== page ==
Celebrating Progress In Mental Health Care This Pride Month

June 13, 2024 | Diversity, Equity & Inclusion | LGBQT+

In recent years, the vulnerability of the LGBTQIA+ population when it comes to experiencing mental health or behavioral health challenges has been well documented. Surveys have revealed that LGBTQIA+ teens are more likely to experience depression or suicidal ideation than their heterosexual peers, and stigma associated with sexual identity and sexual orientation has long been an ever-present issue.

Despite those challenges, the landscape of mental health care for the LGBTQIA+ community has made strides, beginning with the fact that Pride Month in June has become a widely recognized and celebrated time to raise social awareness. What became officially recognized as gay and lesbian pride month in early 1999 evolved in 2011 to include the entire LGBTQIA+ community. 

But, it should be noted that the progress that has been made toward acceptance began decades earlier.

Dr. John Ercel Fryer, a psychiatrist and gay rights activist, has been credited with changing clinical perspective as it relates to homosexuality. A speech he gave at the American Psychological Association’s annual conference in 1972 highlighted the fear that gay psychiatrists experienced in an era where homosexuality was considered a mental illness. It was his activism that many say inspired the removal of the mental illness association from homosexuality.

And since, as issues related to the LGBTQIA+ community have increasingly moved from the shadows to the forefront, meaningful progress has been made, especially in the mental health space. Not only is there a greater understanding of the challenges the LGBTQIA+ community faces on a day-to-day basis, both personally and professionally, but treatment spaces have become safe spaces for a historically marginalized population.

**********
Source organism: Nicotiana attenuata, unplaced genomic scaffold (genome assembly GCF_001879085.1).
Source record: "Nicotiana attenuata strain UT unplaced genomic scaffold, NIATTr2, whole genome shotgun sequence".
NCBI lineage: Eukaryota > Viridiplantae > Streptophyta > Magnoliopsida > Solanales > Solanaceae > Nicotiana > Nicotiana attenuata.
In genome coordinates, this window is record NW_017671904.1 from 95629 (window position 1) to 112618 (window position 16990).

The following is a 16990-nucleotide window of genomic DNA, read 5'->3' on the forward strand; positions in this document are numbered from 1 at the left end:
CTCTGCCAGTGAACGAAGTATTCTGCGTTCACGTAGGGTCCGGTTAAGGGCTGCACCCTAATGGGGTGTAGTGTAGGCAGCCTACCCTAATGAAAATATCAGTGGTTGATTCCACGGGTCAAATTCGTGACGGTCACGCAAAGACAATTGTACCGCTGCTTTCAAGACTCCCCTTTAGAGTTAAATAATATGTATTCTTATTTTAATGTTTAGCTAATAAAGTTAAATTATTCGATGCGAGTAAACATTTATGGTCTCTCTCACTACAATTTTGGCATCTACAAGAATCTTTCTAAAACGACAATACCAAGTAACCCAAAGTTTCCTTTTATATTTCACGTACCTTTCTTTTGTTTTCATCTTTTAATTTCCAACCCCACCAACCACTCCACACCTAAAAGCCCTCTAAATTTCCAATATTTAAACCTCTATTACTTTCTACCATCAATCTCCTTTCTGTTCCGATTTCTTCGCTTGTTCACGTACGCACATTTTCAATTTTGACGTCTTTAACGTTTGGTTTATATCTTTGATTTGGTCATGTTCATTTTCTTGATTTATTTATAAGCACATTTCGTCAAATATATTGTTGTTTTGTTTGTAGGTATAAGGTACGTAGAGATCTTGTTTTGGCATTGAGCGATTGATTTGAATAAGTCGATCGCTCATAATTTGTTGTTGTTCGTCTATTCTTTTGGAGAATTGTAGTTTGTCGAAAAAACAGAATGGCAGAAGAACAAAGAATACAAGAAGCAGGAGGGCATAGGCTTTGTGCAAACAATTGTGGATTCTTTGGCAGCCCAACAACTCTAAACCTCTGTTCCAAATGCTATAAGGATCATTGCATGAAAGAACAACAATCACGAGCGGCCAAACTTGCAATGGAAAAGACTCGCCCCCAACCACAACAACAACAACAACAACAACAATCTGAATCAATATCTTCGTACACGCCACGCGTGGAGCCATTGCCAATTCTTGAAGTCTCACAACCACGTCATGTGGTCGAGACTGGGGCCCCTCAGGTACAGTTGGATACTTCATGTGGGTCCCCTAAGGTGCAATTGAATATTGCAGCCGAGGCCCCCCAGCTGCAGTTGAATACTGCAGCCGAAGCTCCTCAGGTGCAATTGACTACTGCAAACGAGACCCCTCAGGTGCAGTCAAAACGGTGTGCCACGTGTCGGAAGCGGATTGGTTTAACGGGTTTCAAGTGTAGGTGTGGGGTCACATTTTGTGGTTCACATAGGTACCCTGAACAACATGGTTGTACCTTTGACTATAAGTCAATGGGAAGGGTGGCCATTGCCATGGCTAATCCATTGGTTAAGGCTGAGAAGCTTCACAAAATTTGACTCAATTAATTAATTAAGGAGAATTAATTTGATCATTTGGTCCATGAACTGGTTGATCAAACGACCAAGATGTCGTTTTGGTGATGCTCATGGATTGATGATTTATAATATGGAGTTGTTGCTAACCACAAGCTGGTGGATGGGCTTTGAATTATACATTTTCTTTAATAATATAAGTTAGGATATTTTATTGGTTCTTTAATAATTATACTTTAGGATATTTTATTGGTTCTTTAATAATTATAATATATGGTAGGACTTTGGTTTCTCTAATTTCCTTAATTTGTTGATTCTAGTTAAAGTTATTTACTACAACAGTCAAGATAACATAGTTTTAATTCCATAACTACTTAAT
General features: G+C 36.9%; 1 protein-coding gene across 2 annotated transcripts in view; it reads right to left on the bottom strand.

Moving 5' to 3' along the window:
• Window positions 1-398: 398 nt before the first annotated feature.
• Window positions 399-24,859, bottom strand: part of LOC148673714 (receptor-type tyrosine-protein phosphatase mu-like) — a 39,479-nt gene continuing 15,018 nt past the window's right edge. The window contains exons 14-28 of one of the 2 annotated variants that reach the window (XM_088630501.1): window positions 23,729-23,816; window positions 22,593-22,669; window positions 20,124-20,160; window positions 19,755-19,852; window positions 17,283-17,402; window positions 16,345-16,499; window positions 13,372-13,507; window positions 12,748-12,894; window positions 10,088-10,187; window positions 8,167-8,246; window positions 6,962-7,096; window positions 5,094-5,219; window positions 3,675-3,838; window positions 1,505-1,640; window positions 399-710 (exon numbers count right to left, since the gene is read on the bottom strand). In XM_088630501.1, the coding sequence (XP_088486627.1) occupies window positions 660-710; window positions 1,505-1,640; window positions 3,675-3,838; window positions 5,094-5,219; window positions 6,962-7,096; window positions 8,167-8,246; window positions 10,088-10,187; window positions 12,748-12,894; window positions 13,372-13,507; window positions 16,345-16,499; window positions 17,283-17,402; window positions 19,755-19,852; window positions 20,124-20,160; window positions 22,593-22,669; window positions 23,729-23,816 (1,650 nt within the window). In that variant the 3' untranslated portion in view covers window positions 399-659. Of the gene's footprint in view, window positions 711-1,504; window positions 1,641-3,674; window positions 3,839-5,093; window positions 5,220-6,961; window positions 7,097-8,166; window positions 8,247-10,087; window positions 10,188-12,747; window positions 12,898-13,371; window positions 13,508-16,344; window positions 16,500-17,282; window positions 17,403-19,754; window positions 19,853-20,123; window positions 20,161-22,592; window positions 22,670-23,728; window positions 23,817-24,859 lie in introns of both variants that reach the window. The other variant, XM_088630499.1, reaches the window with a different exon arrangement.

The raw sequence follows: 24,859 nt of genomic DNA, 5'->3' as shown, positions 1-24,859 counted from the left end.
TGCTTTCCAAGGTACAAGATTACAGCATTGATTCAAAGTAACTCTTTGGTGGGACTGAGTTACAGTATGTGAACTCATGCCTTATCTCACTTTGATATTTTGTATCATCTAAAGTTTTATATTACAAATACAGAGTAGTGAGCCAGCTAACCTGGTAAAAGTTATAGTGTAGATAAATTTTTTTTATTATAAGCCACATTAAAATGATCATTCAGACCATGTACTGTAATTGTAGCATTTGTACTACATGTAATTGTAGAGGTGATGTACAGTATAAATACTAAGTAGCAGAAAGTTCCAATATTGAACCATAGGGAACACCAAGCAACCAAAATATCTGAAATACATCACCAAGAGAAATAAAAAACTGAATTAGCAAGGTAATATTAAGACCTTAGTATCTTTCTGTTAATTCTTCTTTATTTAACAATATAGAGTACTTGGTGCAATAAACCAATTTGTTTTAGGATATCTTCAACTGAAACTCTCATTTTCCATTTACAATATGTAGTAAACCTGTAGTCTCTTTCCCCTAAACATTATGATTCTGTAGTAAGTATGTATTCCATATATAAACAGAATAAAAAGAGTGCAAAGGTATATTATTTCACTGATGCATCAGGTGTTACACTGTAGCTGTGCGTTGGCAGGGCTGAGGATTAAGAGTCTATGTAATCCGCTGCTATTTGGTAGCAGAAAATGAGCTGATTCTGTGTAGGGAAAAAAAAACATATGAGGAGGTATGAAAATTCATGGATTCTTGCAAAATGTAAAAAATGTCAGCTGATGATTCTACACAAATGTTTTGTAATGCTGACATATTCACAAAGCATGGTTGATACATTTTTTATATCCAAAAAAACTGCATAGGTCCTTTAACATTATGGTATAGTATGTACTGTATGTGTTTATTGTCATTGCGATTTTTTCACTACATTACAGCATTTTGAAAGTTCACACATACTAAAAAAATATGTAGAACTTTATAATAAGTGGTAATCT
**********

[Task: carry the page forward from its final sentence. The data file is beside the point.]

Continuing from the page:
The growing emphasis on cultural competence throughout the industry is one way that clinical environments have become more comfortable and safe for the LGBTQIA+ community. At innovaTel, we mandate cultural competency training because we understand and appreciate its value from both the provider and patient perspective. And, we know that validation is vital, misgendering or language that doesn’t support an individual’s gender identity can be harmful, and context can oftentimes be critical to determining a specific diagnosis or treatment plan. 

Of course, there is still work to be done. It isn’t enough to see the challenges the LGBTQIA+ population faces and how those challenges impact mental and behavioral health. It is imperative to work towards solutions that address the underlying cause of those challenges while equipping patients with the tools they need to live a healthy life in an evolving social culture. 

A majority of LGBTQIA+ individuals are still harassed or threatened at some point in their lives because of their sexual orientation. Nearly a quarter of transgender individuals have reported avoiding seeking health care for fear of being discriminated against, and LGBTQIA+ teens are six times as likely to experience depression compared to their heterosexual peers. 

In addition, Mental Health America reports that more than a quarter of transgender individuals and about 8% of LGBTQIA+ individuals have been denied health care.

While the landscape of mental and behavioral health care has evolved from one that used to consider homosexuality a mental illness to one that is increasingly providing safe spaces for the LGBTQIA+ community, it’s important to recognize the value of an awareness campaign like Pride Month to further inspire additional progress.

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